Moving away from home and into your first property is an exciting and life-affirming experience. However, it can also be a difficult and demanding process too, especially as everything will feel rather unfamiliar.
What’s more, renting a property on your own for the first time is a big deal, which comes with major considerations and responsibilities. Thankfully, once you have settled in and can start enjoying your own space, it will all be well worth it.
But, before you get there, it helps to have a checklist that covers all bases, which property finder service ForRent has provided below.
Understand your upfront costs
Even though you won’t need to stump up a hefty wad of cash to buy the property, there are still some upfront costs involved with renting. For example, you will probably need to put down a security deposit before you are allowed to sign the lease. Then there is the possibility of application fees and maybe even one month’s rent to guarantee the property.
Understand your long-term costs
Along with your monthly rent, you will also need to make provisions for essential utilities like heat, gas, and electricity. Your landlord may even make it a requirement for you to have renter’s insurance as well. However, this is a good idea anyway, as it protects you against accidental damage, theft, and disaster.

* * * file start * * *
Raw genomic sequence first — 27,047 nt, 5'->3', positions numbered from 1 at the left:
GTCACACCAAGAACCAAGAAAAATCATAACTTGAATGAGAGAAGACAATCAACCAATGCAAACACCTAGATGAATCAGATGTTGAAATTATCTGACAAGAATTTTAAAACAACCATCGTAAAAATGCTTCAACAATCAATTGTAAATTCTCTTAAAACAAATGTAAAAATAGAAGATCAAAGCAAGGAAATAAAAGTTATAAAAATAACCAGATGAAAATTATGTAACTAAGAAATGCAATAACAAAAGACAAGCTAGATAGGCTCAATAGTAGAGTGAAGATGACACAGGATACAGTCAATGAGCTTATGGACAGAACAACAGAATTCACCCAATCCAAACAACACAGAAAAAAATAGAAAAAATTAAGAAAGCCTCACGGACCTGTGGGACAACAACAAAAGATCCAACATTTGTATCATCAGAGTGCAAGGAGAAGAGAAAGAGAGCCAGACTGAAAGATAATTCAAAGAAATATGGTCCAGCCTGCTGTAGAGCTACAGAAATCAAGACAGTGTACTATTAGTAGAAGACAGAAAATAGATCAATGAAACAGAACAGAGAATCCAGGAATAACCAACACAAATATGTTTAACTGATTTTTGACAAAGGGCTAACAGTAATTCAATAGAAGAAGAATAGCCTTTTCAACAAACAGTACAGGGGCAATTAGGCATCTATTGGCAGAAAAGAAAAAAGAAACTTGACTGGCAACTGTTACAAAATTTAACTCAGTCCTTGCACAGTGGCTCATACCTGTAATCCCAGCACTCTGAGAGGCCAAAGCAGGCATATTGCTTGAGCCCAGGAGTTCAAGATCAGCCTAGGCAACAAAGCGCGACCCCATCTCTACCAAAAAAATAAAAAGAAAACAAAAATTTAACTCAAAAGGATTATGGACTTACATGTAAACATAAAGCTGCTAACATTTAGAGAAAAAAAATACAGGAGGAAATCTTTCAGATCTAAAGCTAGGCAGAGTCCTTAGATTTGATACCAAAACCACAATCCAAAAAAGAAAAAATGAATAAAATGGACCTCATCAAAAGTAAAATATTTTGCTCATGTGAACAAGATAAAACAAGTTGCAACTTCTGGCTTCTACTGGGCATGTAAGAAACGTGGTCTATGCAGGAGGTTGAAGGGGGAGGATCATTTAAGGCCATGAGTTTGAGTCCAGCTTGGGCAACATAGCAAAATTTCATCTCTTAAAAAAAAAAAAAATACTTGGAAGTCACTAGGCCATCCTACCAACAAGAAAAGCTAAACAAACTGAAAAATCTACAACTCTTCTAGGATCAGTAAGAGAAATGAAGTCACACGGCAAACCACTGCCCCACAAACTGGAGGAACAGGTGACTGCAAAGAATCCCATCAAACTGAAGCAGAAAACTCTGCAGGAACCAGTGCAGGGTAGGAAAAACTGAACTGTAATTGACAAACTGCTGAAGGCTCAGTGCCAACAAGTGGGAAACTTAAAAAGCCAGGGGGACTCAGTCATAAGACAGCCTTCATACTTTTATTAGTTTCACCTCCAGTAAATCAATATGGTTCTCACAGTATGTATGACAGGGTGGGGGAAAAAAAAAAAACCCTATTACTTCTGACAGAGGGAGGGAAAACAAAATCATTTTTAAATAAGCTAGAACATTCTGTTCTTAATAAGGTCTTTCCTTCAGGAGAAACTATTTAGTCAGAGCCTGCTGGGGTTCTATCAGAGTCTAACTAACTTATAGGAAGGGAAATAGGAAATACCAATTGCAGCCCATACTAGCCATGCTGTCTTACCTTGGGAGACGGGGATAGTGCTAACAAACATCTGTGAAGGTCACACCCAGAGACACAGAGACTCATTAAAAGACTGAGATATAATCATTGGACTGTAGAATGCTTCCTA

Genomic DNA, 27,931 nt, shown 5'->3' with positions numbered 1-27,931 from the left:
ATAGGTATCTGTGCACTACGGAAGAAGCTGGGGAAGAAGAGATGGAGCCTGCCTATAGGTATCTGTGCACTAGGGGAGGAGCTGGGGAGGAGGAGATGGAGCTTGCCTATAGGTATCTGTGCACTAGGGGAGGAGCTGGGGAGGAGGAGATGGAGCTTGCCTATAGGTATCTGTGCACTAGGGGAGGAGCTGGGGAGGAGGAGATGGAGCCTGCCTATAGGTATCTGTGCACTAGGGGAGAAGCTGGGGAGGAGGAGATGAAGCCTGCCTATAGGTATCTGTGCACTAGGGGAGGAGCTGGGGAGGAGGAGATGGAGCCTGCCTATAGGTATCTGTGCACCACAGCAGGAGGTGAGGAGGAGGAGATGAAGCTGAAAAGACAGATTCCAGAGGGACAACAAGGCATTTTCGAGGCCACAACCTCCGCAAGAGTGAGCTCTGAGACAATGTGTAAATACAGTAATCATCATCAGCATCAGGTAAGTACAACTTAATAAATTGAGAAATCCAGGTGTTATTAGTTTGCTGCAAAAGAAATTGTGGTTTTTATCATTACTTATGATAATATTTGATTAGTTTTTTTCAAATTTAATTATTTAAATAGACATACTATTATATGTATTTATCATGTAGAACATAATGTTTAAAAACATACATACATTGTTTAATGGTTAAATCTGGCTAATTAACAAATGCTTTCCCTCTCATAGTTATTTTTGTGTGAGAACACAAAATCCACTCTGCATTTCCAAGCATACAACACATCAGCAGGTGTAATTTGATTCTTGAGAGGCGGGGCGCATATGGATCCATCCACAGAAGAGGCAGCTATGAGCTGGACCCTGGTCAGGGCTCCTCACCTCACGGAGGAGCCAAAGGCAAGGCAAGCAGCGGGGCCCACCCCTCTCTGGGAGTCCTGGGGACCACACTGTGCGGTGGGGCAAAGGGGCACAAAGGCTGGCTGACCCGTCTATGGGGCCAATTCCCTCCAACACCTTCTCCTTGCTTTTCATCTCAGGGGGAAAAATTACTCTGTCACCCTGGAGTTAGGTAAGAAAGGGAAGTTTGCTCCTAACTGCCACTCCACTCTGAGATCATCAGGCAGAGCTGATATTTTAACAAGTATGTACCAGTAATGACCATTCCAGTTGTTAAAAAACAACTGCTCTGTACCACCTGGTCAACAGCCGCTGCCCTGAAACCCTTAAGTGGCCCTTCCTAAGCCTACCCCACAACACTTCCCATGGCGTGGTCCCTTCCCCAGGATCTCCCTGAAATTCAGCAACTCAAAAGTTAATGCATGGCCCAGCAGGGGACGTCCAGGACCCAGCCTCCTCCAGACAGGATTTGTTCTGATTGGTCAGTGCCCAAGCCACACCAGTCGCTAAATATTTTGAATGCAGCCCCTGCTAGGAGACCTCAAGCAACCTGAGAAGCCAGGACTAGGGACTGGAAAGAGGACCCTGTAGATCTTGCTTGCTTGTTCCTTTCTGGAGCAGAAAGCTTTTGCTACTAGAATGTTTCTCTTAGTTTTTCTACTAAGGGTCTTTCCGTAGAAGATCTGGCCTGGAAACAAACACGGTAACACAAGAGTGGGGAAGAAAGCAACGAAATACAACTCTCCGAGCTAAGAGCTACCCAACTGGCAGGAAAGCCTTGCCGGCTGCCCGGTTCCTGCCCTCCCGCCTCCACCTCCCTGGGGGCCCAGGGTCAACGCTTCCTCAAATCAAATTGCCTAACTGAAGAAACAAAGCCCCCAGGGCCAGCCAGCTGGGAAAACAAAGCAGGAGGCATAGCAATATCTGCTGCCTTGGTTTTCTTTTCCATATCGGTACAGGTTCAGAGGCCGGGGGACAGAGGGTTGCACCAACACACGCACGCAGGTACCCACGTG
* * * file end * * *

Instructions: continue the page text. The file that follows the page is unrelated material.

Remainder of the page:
Know what you need
It is easy to get carried away with furnishing your brand new place with La-Z-Boy recliners and a big TV. But your priorities should be things like a comfortable bed along with tables and chairs for eating. Don’t forget about cookware and utensils either, otherwise you will end up spending a fortune on delivery food and take-out.
Know what you don’t need
For many people, moving out represents a fresh start to get rid of unnecessary clutter, but others will struggle to let go of certain items and bring countless boxes with them. However, you should use this opportunity to purge, as all that junk will no doubt get in the way when you are trying to decorate and get organized.
Read the lease terms carefully
You might find the prospect of reading over your lease terms quite dull, but it will provide reassuring peace of mind and makes great practice for other contracts later on in life. Don’t be afraid to ask questions or enlist the help of a family member to check it over as well.
Get set for moving day
Several people say that moving is the next most stressful thing after a family member dying. Therefore, it helps if you can plan the day in advance as much as possible. Hiring a moving company is your best bet, as they will have been through the process a thousand times before and can get the job done quickly. But if your budget doesn’t stretch that far, ask a friend to help in exchange for pizza and beer once you have moved in.